Frequently Asked Questions
How can I encourage students with disabilities to talk with me about their accommodations?
Announce at the beginning of a course that you are available to discuss instructional methods and appropriate accommodations and supports with students who have disabilities.
Is it appropriate to ask a student who is having obvious difficulties whether he/she has a disability, or to refer the student to Accessible Learning Services?
No. It is not a good idea to ask directly about a possible disability. A direct inquiry such as this could be considered intrusive. You may simply tell the student that you notice he or she is having academic difficulty and encourage the student to come and talk with you about gaining assistance.
How do I maintain confidentiality?
Rather than approaching students in class, invite them to talk with you in your office.
What do I do if a student approaches me directly with a request for accommodations and is not registered with Accessibility Learning Services?
If the student has a documented disability, the best approach is to encourage the student to contact Accessible Learning Services so that we can determine whether or not the student is eligible to receive accommodations.
Does providing extra time give some students an unfair advantage?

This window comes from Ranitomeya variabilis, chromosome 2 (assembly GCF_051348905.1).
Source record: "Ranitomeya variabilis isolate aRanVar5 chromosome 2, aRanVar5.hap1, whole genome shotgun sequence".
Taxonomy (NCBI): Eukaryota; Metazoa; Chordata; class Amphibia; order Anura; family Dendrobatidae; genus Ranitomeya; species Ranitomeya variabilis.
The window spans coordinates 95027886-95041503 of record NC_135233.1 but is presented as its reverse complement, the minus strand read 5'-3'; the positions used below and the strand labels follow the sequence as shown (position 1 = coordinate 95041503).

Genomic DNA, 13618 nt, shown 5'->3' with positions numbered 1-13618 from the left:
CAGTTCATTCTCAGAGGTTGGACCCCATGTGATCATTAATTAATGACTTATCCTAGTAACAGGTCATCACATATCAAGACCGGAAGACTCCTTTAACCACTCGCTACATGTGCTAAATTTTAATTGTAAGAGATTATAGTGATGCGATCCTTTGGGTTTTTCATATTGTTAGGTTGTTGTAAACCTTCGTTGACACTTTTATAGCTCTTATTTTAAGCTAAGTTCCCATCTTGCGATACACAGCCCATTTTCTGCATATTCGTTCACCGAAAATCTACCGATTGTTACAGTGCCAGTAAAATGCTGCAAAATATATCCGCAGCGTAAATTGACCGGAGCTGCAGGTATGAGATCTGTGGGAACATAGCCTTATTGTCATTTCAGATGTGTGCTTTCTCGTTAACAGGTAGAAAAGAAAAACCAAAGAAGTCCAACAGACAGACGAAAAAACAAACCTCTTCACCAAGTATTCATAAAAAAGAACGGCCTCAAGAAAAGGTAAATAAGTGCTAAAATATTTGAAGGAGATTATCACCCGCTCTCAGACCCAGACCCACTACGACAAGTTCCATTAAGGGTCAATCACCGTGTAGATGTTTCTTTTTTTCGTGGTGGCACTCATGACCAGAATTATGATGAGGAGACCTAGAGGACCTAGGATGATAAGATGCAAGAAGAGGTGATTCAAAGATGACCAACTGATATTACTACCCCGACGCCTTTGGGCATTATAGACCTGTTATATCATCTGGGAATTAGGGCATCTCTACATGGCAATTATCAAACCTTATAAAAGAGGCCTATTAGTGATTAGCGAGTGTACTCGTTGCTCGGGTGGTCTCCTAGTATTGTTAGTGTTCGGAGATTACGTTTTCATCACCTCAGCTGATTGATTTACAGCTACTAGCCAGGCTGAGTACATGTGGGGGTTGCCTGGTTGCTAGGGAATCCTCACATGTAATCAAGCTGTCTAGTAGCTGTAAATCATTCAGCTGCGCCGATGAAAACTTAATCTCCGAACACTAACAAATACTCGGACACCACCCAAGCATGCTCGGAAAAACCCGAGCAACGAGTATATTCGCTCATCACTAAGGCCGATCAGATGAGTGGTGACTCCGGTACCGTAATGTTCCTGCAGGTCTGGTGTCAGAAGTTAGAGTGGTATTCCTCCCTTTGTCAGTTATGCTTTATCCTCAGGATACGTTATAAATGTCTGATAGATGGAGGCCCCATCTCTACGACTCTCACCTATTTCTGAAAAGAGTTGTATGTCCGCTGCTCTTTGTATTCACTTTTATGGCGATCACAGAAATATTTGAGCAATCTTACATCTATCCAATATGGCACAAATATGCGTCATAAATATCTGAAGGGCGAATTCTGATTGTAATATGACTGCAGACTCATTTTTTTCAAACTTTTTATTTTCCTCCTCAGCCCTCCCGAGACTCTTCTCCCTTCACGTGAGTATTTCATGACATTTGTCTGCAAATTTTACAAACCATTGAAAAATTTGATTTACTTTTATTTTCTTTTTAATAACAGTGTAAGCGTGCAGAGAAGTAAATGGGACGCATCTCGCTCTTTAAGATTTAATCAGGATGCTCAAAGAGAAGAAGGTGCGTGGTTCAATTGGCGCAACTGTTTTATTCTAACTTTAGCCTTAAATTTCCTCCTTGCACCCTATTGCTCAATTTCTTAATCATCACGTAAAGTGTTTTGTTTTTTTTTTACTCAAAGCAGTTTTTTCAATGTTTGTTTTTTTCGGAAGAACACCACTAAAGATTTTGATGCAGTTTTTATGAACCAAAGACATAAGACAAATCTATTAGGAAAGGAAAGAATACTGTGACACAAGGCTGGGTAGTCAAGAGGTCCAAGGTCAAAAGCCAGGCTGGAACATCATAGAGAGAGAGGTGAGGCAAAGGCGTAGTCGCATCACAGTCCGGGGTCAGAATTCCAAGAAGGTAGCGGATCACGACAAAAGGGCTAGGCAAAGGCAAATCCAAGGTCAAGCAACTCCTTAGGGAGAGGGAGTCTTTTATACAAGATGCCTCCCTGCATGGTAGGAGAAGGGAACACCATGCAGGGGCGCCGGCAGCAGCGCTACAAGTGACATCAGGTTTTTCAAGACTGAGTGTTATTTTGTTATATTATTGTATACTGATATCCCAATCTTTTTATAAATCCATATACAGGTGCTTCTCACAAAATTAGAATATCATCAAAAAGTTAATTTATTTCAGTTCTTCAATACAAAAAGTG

We are not giving an advantage; rather, we are trying to eliminate a disadvantage and overcome an education-related barrier. Even though a student may have average, above average or very high intelligence, he or she may need extra time to read, write, comprehend or process information. With extended time, the student is given the same conditions to produce answers to the exam questions as any non-disabled student may under “regulation- time” conditions. Therefore, the students with LD are provided with a “level playing field”.
Why should I give a particular student extra time? He/she doesn't need it. He/she got a B in his/her last test.
In the same way that we would not reduce the time for exams for students without disabilities who receive A’s, we do not penalize students with disabilities for getting good grades. Accommodations are based on identified academic needs. The fundamental question is whether it is knowledge of the course material or the speed of completion of the exam that is being assessed.